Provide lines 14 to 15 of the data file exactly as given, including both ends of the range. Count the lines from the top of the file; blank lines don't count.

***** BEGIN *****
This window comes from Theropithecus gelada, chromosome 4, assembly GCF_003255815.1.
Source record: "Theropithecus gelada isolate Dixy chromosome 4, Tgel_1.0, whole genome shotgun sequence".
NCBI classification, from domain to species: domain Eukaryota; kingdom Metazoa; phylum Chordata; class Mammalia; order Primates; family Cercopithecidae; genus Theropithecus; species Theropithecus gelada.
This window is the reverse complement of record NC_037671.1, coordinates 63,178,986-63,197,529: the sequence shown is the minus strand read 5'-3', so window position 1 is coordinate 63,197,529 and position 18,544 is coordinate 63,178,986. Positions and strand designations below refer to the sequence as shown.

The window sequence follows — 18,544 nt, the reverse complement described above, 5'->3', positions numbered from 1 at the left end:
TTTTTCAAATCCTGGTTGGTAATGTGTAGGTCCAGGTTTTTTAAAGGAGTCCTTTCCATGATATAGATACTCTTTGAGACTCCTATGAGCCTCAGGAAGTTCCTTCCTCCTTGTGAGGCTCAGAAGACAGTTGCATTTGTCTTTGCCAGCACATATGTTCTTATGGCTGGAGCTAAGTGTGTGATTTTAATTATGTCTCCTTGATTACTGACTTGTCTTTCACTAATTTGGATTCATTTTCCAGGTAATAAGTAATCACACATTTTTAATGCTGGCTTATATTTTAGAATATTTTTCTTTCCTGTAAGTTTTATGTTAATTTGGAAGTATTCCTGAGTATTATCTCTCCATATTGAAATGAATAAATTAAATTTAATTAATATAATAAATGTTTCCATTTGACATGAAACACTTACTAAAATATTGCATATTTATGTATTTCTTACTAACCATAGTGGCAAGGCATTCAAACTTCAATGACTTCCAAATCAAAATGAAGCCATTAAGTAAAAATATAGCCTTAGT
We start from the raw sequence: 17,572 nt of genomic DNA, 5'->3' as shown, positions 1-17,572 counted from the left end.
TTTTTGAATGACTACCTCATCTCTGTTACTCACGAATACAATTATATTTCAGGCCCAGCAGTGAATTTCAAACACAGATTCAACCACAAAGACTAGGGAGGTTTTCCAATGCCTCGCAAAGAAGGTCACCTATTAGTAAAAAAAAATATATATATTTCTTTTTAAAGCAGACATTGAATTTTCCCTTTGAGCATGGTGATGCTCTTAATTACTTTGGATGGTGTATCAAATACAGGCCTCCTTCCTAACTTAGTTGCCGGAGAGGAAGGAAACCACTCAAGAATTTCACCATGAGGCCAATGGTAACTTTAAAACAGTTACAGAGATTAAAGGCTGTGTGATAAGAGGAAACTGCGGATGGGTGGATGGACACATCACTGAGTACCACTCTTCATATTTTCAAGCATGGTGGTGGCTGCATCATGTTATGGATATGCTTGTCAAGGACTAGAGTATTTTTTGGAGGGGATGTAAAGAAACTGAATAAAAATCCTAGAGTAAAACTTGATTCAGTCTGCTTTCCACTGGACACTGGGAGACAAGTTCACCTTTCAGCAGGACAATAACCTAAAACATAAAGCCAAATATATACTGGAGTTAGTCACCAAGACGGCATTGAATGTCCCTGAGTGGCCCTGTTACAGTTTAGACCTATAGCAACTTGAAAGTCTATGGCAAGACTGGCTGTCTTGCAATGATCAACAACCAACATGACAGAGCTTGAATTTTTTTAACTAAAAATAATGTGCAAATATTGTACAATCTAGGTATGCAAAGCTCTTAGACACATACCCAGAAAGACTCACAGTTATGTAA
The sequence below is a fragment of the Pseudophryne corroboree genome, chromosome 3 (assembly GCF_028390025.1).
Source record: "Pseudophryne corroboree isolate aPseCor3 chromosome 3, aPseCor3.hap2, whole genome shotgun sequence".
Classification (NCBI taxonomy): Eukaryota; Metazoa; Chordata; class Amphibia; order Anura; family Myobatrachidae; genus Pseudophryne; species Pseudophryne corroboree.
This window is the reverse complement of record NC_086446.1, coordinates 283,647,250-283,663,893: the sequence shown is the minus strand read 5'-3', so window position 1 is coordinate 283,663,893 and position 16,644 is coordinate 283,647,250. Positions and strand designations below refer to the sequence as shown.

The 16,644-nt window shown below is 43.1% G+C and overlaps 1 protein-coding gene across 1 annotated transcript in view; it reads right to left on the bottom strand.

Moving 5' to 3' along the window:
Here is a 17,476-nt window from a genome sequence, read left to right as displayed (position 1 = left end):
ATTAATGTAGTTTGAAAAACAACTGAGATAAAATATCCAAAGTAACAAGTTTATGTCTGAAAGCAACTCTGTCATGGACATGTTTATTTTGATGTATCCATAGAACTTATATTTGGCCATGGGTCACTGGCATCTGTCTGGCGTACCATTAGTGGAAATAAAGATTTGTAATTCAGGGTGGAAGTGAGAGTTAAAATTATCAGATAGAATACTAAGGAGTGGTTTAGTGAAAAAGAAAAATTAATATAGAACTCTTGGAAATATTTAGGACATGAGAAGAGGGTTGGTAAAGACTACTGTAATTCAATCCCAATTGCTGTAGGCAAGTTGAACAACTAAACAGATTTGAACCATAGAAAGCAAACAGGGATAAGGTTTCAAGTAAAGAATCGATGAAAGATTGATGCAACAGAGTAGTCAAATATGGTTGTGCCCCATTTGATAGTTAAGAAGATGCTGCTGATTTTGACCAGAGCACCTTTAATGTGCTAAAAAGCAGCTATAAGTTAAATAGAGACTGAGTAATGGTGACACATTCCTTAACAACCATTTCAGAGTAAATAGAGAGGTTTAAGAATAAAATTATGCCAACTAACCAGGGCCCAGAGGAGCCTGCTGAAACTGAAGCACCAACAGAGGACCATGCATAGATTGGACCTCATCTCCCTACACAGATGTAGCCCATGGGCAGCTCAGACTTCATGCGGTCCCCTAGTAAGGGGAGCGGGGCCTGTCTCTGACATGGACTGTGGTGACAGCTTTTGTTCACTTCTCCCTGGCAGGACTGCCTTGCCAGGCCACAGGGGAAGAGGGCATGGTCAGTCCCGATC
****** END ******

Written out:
Moving 5' to 3' along the window:
Here is a 17,476-nt window from a genome sequence, read left to right as displayed (position 1 = left end):